Rachel Poli informs us about different conversations our characters can have. Thank you so much for this great post, Rachel.
Hellos & Goodbyes
This conversation is pretty straightforward. It’s an introduction or a see you later kind of conversation. Sometimes it’s quick, sometimes not. Sometimes it’s easy to say hi and bye and other times it’s hard for the characters. It’s a generic conversation but this can go in many different ways.
General conversations can be natural little quips here and there. It can be something as simple as two characters commenting on the weather. This kind of conversation can shed some light on the characters themselves as well as the setting and maybe some slight plot information.
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Kristen Lamb, one of my favorite authors, bloggers, teachers, and so much more, published two blog posts I want to share with you. Kristen talks about Twitter. I thought it might be interesting for all of us to read what she has to say:
8 Ways to Make People on Twitter Want to STAB US IN THE FACE
Twitter used to be my absolute FAVORITE social site. Sure, I had a Facebook account but the real fun was always on Twitter…especially once I created the #MyWANA community so all the writers could socialize.
We laughed, talked about all the stuff “normal people” don’t get, and even had parties—*fondly remembers Sharknado Party of 2013*. We supported each other and pushed one another to be better and keep pressing.
***W.A.N.A. stands for “We are not alone,” btw.
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How to Use Twitter to Connect with Fans & Build a POWERFUL Brand
Last post was some tongue-and-cheek fun pointing out how brands (particularly author brands) abuse Twitter. Today, I want to shift gears and chat some about how writers—actually ALL brands—can use Twitter far more effectively.
Currently, too many writers are like Stormtroopers—lots of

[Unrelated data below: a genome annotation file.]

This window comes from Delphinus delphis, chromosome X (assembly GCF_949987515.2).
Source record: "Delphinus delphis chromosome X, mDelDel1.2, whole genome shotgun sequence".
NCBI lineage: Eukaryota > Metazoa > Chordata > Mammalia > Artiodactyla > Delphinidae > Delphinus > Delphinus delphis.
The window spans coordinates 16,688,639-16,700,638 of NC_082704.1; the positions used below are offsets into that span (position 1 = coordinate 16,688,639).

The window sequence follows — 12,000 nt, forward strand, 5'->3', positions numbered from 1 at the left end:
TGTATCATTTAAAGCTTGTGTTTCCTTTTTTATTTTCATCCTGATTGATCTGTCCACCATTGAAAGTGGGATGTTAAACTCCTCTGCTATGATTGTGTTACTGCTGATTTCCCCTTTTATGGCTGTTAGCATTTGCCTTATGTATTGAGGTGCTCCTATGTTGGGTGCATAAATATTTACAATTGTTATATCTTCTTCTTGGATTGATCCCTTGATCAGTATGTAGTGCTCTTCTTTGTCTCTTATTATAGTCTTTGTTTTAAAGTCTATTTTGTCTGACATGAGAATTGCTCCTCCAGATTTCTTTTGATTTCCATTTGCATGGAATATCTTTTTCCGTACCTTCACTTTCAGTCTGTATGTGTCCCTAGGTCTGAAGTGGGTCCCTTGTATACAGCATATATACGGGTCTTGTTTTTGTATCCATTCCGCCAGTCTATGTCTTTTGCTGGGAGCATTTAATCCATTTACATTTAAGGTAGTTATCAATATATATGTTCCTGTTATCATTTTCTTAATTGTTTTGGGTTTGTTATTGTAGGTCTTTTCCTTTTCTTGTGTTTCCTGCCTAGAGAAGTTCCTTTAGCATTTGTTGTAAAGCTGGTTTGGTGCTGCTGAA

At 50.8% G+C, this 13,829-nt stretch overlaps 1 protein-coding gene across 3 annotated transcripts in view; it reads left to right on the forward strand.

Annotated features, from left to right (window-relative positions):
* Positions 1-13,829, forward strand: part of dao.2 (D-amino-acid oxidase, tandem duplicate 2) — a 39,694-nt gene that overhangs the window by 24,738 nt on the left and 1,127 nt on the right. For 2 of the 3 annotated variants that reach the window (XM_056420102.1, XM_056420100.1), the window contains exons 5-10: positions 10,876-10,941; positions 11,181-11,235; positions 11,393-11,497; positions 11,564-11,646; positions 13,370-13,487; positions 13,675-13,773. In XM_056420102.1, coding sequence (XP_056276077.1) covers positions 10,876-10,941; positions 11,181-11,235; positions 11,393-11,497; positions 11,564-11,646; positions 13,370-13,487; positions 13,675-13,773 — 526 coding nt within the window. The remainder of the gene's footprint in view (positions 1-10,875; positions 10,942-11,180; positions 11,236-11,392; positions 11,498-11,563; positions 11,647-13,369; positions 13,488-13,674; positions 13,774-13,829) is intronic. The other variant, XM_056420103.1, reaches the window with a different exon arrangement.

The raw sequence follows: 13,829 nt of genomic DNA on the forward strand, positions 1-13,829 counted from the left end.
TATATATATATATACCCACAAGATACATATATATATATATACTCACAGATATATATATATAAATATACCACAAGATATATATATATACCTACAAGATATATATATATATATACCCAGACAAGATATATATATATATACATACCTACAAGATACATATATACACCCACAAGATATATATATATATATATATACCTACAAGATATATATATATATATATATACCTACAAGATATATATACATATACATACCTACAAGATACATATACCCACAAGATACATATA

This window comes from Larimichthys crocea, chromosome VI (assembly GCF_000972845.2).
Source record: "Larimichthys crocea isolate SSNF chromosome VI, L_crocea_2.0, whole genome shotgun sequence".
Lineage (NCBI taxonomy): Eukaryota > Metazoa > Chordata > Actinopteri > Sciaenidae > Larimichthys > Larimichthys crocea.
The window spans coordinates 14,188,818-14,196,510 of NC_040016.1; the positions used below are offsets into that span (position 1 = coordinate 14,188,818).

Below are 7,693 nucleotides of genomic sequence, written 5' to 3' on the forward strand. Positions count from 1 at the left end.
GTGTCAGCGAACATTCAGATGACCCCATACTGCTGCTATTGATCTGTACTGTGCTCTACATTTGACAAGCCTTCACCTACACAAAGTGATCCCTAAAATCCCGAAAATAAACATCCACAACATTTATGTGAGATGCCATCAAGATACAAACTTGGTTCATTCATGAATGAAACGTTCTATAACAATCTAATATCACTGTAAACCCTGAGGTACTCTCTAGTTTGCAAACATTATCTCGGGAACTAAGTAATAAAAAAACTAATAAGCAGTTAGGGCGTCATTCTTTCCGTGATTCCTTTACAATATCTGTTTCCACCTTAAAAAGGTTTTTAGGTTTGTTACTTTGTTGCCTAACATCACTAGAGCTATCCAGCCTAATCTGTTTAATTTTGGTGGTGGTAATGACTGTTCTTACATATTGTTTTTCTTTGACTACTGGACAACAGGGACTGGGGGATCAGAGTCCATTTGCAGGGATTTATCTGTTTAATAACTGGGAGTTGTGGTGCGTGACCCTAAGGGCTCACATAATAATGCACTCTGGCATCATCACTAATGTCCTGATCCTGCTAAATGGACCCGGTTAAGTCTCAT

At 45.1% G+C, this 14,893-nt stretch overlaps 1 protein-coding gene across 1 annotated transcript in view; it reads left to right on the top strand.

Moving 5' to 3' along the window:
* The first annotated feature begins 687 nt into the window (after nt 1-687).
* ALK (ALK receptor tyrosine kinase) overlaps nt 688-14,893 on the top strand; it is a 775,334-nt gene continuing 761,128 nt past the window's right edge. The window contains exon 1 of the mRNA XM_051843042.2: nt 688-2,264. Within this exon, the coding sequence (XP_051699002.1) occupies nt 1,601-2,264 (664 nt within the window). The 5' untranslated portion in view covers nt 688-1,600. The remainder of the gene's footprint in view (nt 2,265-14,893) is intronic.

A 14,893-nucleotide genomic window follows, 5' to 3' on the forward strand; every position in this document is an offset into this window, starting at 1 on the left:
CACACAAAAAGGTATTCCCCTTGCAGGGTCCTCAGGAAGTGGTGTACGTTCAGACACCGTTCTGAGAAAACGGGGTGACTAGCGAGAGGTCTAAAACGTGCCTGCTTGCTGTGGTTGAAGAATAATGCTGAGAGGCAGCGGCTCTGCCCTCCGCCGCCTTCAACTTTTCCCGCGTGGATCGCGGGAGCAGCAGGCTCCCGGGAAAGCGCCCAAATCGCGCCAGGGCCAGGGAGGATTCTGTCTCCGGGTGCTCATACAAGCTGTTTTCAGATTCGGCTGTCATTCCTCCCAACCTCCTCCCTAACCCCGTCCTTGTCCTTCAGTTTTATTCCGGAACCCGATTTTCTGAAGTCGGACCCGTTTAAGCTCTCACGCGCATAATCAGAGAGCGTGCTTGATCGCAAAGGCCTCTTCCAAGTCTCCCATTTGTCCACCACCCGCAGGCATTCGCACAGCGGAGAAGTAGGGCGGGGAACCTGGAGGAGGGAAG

shots fired tweets that hit NOTHING.
Admittedly, when I got on Twitter (practically when it was invented) I didn’t get it. I would—KID YOU NOT—freak out when people I didn’t know followed me.
WHAT? Are you, like, a stalker?
Yes, I was missing the ENTIRE point of Twitter. Hey, we all start somewhere.
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Bryn Donovan gives us all ideas on how to handle a day that didn’t start too well. Thank you Bryn.
I’ve been doing a lot of thinking lately about how to restart a bad day. Because if you’re like me, sometimes you get a day that’s not going your way, and by lunchtime you’re thinking, “Ugh. Today is awful. Maybe tomorrow will be better.”
I know this is faulty thinking. Yes, a good night’s sleep can lead to a better frame of mind, and the dawn is a universal symbol for a fresh start.
But sometimes, I’m giving up on the present day too easily. A bad morning doesn’t mean the afternoon is a lost cause, and a bad day doesn’t mean I have to have a bad night.
I’ve done some thinking about how to make a bad day better…things that have helped me start the day over, even if morning is long past. Maybe some of these will help reboot your day, too.
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The Authors Community Website provides us with a great blog post by Julianne Rigali about Websites and how to navigate them. It’s not always easy. Thank you Julianne!
Designing Your Navigation Menu
Before you start design on your website, the second thing to do: You should layout your navigation menu for website navigation. (Wondering about the first thing…that’s for an upcoming post…stay tuned.)
First, use a piece of paper, a blackboard, or a dry erase board.
Second, jot down what your website will offer your readers.
Will you have a blog?
An “about me” page?
A page with excerpts from your writings?
A bookshop page?
A photo gallery?
Are you a guest speaker?
Do you offer any services?
Will you have a Media/PR page?
Giving Back/Charity page?
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Read more: https://authorscommunity.net/navigating-websites-isnt-always-smooth-sailing/#ixzz5OlCxwXbc
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